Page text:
Swiss environmental law does not regulate the distribution of costs in such cases. Therefore, the court decided that the polluter pays principle applied in this case. However, the canton or municipality in question must have a particular law which allows the costs to be passed on to the originator. The court assumed that this requirement was fulfilled in this case.
In a previous Federal Court decision the total cost of the construction of noise protection measures was passed on to the owner of a piece of real estate which was similarly intended for housing, but was not yet suitable for building and was excessively burdened with noise.(5) In the present case the court distinguished that the necessary noise protection measures may not be passed on to the landowners in their entirety, as this would be a breach of the polluter pays principle. The state, as the originator of the motorway, must also bear part of the cost. However, the court did not decide on the detailed allocation of the costs; therefore, the lower courts will have to decide this. The Federal Court held that the criteria of proportionality and adequacy apply to contributions made. Hence, an appreciation of the costs and benefits of noise protection measures is required.
Previously, it had been assumed that real estate owners were required to bear the cost of noise protection measures.(6) Nevertheless, the Federal Court's judgment was criticized for establishing that the polluter pays principle should be interpreted as a guiding principle(7) and that the originators of buildings or facilities that cause excessive noise should be obliged to take noise reduction and protection measures.(8) Consequently, the recent doctrine does not treat the neighbouring landowners as disturbers, which would externalize the internal costs of noisy buildings or facilities, such as the motorway in this case.(9) The decision of the Federal Court can only be the first step in the necessary development of cost transparency in the area of noise protection.(10)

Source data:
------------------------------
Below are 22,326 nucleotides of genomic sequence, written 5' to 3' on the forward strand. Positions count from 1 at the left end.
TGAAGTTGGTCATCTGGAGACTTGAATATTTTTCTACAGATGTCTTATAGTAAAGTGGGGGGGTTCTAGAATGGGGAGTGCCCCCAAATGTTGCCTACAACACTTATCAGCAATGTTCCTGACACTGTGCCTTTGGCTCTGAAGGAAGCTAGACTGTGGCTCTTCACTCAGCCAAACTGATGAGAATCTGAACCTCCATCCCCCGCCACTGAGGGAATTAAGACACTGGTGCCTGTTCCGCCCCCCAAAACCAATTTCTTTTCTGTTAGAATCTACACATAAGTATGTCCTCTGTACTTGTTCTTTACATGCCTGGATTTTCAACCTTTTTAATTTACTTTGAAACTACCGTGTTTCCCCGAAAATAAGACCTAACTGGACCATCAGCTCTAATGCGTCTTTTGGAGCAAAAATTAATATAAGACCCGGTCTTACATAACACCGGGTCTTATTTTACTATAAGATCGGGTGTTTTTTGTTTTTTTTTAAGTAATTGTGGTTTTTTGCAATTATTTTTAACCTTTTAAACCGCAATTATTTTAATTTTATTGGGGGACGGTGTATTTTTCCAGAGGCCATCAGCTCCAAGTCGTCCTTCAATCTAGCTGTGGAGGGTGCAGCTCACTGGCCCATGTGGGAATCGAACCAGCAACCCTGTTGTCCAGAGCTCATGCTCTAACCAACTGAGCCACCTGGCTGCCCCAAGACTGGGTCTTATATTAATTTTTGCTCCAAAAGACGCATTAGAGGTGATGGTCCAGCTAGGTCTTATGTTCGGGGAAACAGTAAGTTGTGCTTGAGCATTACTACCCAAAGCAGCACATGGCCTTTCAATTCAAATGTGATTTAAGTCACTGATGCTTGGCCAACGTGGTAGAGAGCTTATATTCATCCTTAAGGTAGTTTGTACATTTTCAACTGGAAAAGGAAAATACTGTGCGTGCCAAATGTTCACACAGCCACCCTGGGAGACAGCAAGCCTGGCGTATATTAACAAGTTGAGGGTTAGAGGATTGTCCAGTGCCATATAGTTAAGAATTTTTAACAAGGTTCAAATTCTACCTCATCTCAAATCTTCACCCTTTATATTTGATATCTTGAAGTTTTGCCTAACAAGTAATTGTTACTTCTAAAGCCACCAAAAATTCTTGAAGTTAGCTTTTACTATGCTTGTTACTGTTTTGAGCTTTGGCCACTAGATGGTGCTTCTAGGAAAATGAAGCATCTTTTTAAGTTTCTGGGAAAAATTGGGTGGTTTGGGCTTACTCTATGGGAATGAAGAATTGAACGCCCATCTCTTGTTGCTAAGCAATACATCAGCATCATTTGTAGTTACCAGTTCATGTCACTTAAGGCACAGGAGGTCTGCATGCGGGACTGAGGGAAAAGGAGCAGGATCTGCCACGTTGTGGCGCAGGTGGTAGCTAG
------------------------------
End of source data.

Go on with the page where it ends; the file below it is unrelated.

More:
For further information on this topic, please contact Max Walter or Michael Lips at Pestalozzi Lachenal Patry by telephone (+41 (0)44 217 91 11) or by fax (+41 (0)44 217 92 17) or by e-mail (email@example.com or firstname.lastname@example.org).
(4) Article 24(2) of the Environmental Protection Act provides that an area intended for housing may be prepared for building only insofar as the planning level can be met. The provision does not prescribe that an area intended for housing must be used differently if there is a default of the planning level (Heribert Rausch, Arnold Marti and Alain Griffel, "Umweltrecht" edited by Walter Haller, Zurich/Basel/Geneva 2004, N 304).
(8) This has been established only in rudimentary form in respect of the construction of national highways. Article 3(lit)(m), Article 15, and Article 15(a) of the National Highways Ordinance, December 18 1995 (SR 725.111).
(10) See Peter Hänni, "Umweltschutz. Lärm. Lärmschutzmassnahmen", (review of the judgment BGE 132 II 317), BR 2005, 25. In 1999 the Commission of the National Assembly drafted an amendment of the Swiss Federal Constitution on cost transparency in the transport sector. Ultimately, this amendment was not enacted (see Griffel (supra at note 6), No 329 and Rausch, Marti and Griffel, N 93).